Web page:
Some health complaints are triggered—or worsened—by cold weather. Here’s a breakdown of the most common winter illnesses and advice on how to avoid them
Along with frost, snow and colder weather, winter also brings with it an uptick of illnesses as the year comes to a close. Colds, sore throats and chesty coughs are more likely to strike at this time of year—read on for a list of the most common winter ailments and how to spot them and send them packing.
Cold weather is a major trigger for asthma and symptoms such as wheezing and shortness of breath. The NHS advises sufferers to be especially vigilant of their condition in winter.
Stay indoors on extremely cold days or wear a loose scarf over your nose and mouth if venturing into the cold air. Remember to take any medication as prescribed by your doctor.
People aged 65 and over, pregnant women and individuals with chronic conditions—such as COPD and kidney disease—are particularly at risk of developing flu. The condition is a major killer of vulnerable people. Some symptoms include fever, aching muscles, fatigue, nasal congestion and chills.
The best way to avoid the flu is to have the flu jab—an immunisation that gives good protection for a year. Speak to your doctor or pharmacist to find out if you’re eligible for one on the NHS.
More commonly known as the winter vomiting bug, norovirus can actually occur all year round. It is most widespread in places such as hotels, hospitals, schools and nursing homes. The unpleasant illness can last a few days and bring about symptoms such as vomiting, nausea, diarrhoea, headache, high temperature and aching joints.
Drink plenty of fluids to prevent dehydration. As norovirus is extremely infectious, take all necessary precautions to keep the bug from spreading. These could include avoiding close contact with people affected by norovirus and touching infected surfaces. Wash your hands regularly.
Almost always caused by a viral infection, sore throats are a very common occurrence in winter. NHS Choices suggests there is evidence that dramatic changes in temperature—brought about by the changing of the seasons as well as going from a heated room to the icy outdoors—can provoke this ailment.
An easy home remedy is to gargle with warm, salty water. Dissolve one teaspoon of salt in a glass of part-cooled boiled water. Although it won’t completely cure the discomfort, the liquid will soothe the throat with its anti-inflammatory properties.
Cold hands & feet
A condition that causes the fingers and toes to throb, tingle and turn white, blue and red, Raynaud’s phenomenon can cause the body’s extremities to become very painful. Raynaud’s makes the blood vessels in the hands and feet go into spasm, temporarily reducing blood flow to the affected areas.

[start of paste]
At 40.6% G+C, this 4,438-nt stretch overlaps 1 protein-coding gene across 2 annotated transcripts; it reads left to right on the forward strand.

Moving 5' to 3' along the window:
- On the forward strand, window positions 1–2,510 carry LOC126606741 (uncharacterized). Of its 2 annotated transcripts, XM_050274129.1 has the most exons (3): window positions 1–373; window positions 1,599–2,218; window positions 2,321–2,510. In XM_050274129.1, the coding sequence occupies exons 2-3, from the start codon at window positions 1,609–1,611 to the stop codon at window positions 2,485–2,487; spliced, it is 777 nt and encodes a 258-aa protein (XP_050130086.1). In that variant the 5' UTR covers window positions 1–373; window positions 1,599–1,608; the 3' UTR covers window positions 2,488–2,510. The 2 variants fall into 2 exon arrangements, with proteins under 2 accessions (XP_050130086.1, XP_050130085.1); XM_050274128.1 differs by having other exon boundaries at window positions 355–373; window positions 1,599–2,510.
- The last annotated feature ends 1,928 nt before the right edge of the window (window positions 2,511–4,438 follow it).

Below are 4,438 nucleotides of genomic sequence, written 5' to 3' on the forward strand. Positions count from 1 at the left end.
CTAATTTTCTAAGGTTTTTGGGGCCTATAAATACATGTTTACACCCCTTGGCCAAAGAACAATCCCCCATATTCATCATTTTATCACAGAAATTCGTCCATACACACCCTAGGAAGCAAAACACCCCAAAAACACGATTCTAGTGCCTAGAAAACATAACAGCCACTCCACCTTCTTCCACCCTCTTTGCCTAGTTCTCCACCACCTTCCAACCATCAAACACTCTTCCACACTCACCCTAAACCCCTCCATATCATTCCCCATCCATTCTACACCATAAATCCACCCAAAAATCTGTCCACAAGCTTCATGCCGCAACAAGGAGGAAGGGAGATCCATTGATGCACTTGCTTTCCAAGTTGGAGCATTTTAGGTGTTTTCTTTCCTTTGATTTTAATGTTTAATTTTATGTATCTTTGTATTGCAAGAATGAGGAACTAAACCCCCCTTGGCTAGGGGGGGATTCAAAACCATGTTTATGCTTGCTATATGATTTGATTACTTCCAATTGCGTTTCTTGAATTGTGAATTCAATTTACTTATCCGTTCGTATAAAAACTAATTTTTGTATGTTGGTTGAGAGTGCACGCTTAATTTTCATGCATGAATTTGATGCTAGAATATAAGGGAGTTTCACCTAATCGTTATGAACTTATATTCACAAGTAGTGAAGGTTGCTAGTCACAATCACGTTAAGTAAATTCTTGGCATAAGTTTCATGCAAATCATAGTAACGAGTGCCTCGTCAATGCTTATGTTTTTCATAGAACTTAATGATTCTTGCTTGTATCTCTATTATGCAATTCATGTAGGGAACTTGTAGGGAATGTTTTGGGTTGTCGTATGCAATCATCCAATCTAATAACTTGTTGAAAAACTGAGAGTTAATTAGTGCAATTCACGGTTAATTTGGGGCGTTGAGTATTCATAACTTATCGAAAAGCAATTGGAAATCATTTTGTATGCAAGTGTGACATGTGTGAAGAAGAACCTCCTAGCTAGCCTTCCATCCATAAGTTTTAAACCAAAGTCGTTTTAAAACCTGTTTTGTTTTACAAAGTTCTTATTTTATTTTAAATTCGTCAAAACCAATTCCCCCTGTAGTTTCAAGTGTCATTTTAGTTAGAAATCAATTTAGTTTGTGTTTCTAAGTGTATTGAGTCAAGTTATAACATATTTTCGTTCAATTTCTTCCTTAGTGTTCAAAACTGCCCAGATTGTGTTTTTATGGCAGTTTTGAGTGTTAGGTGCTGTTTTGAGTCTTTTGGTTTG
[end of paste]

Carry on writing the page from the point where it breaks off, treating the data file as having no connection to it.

While the most severe cases of Raynaud’s phenomenon may require medication, there are simple precautions that can help alleviate symptoms. Don’t smoke or drink caffeine and make sure to always wear gloves, socks and shoes when going out in the cold.
When cold weather strikes, environmental humidity is low. This is why dry skin is especially common in the winter. Moisturising is imperative, though it must be done at the right time of the day. As moisturisers simply act as a sealant to stop the skin’s natural moisture from evaporating, these are better off applied after a bath or shower, when the skin is still moist. For best results, moisturise again at bedtime.
NHS Choices advises to have warm—not hot—showers and baths. This is because water that is too hot may make skin feel more dry and itchy.
A very common health complaint during winter, a cold can cause debilitating symptoms including body aches, fever, cough, malaise and congestion. Fight it by washing your hands frequently and keeping household items—such as towels and cups—clean to avoid germs from spreading.
Consume a healthy diet full of fruits and vegetables to keep your immune system working as it should. Make sure to use disposable tissues instead of fabric ones to keep germs at bay and avoid constantly infecting your own hands.
Although it’s still unclear how and why cold weather affects the joints, arthritis sufferers maintain their symptoms get worse when winter comes around. According to NHS Choices, certain ailments appear worse during the winter, including joint pain. Many people get lonely and depressed during the winter, which can make them react to pain and ill health more acutely.
Engage in daily exercise to improve joint movement and relieve pain. In addition to promoting physical health, exercise also does wonders for our mental wellbeing. Swimming is an ideal pastime for relieving joint pain.
This article was originally published in Live to 100 with Dr Hilary Jones. Read the digitial edition, here.